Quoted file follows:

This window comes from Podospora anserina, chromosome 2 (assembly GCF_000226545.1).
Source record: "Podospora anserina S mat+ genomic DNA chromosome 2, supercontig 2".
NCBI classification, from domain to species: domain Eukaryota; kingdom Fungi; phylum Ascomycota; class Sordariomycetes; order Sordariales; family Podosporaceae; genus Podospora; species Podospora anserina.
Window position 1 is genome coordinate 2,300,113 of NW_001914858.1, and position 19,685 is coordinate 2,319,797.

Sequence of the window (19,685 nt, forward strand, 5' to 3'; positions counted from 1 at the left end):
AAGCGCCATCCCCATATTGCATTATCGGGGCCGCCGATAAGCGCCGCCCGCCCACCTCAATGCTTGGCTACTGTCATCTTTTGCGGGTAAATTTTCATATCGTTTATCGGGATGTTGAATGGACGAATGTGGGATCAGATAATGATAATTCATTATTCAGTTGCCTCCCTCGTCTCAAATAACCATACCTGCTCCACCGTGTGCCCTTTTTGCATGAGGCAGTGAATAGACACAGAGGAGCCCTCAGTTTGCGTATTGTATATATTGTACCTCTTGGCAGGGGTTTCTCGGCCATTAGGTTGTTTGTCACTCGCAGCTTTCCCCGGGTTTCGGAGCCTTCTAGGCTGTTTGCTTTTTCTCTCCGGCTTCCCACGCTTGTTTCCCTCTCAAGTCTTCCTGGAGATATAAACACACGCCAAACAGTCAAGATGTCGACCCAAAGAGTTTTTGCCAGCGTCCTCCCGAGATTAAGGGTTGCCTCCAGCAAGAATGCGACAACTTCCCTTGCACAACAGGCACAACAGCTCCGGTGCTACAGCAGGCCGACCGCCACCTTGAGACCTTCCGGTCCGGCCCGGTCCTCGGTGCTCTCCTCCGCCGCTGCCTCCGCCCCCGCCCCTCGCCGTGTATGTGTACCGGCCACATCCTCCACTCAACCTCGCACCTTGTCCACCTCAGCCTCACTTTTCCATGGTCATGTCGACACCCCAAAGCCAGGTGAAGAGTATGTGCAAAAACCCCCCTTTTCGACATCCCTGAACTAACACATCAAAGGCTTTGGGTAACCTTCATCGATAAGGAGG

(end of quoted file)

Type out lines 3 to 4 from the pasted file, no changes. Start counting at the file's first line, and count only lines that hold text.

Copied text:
NCBI classification, from domain to species: domain Eukaryota; kingdom Fungi; phylum Ascomycota; class Sordariomycetes; order Sordariales; family Podosporaceae; genus Podospora; species Podospora anserina.
Window position 1 is genome coordinate 2,300,113 of NW_001914858.1, and position 19,685 is coordinate 2,319,797.